Property division during a New Jersey divorce

People at table Each state decides how spousal property is divided when a marriage ends. Where equitable distribution rules apply, as they do in New Jersey, spouses are supposed to receive fair but not necessarily equal shares of marital property. The spouses’ interpretations of the word “fair” during divorce cause many legal disputes. All states categorize spousal assets and debt as separate or marital property. Separate property, belonging exclusively to one spouse, often has roots in the past. Either the property was acquired before marriage or it came through third-party gifts, inheritances or personal injury claims during marriage. Divorce involves a division of marital property which, for the most part, is any property that hasn’t been labeled as separate by the courts or in earlier legal agreements by the spouses. Prenuptial and mid-marriage agreements allow couples to classify property according to their own desires. Disputed property rules default to state guidelines when couples don’t have these contracts. Some spouses don’t realize that inheritances and gifts can lose their marital property exemption status. This depends upon how the asset is treated in the hands of its owner. A spouse who inherits a large sum of money doesn’t have to share the asset during divorce provided the funds are kept separate and apart from marital accounts and investments. The process of mixing separate and marital property is called commingling. Examples would be using some or all of an inheritance to purchase a marital home or depositing a third-party gift of money into a jointly held bank account. Separate property belongs to one spouse unless it is married to a joint venture. Some of the types of assets that spouses will need to determine ownership for include:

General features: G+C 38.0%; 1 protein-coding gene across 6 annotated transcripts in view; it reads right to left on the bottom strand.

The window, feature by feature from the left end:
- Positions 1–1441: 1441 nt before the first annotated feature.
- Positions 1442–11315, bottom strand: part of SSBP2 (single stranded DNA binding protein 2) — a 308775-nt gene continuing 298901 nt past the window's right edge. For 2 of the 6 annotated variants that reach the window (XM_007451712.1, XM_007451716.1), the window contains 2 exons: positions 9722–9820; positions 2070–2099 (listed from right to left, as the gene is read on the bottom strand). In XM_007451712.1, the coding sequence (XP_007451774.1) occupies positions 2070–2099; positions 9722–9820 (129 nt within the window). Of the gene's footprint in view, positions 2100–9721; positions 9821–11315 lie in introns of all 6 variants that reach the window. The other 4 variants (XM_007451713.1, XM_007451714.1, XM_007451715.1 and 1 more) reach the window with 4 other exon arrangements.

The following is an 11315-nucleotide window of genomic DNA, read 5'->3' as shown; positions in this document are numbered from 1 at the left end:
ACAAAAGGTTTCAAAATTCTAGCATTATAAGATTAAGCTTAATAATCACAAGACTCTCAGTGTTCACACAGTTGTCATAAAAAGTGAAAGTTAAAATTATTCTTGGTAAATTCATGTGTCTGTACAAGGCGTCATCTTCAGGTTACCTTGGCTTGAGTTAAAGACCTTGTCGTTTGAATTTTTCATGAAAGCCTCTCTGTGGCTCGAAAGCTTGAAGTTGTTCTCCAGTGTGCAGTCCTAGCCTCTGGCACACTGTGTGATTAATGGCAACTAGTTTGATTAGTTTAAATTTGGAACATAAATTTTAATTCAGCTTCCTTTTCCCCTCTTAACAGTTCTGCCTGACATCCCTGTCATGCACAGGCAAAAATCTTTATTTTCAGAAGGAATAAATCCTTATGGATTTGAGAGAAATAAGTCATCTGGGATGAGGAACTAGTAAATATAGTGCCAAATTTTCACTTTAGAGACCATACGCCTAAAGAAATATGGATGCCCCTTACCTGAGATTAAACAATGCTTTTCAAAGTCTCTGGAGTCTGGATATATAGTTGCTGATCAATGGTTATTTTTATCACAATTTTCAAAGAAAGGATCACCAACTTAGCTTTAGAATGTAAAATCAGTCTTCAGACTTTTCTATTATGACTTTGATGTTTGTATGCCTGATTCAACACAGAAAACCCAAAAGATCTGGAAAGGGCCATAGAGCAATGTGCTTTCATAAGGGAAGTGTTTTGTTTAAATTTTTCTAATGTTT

• Bank, investments, and retirement accounts
    • Rental property
    • Investment property
    • International property
    • Stocks
    • Timeshares
  • Cash (i.e. tips or revenue from selling personal property)
    • Deferred compensation
  • Physical assets
    • Artwork or art collections
    • Boats
    • Cars
    • Gold
    • Jewelry
    • Oriental rugs
    • Coin collections
    • Judaica
    • Summer home(s)
    • Gifts from parents
  • Small business income, inventory, and equipment
It is advisable to seek legal counseling in advance of any transaction involving separate property. Divorce attorneys also recommend keeping clear and complete records about gifts and inheritances. This way, if any dispute arises during divorce, there is proof of the property’s separate or marital status. If you believe you spouse is hiding assets, there are a number of different methods for uncovering hidden assets in a divorce. Source: Forbes, “Divorcing Women: Here’s How to Protect Your Inheritances And Gifts,” Jeff Landers, accessed March. 27, 2015

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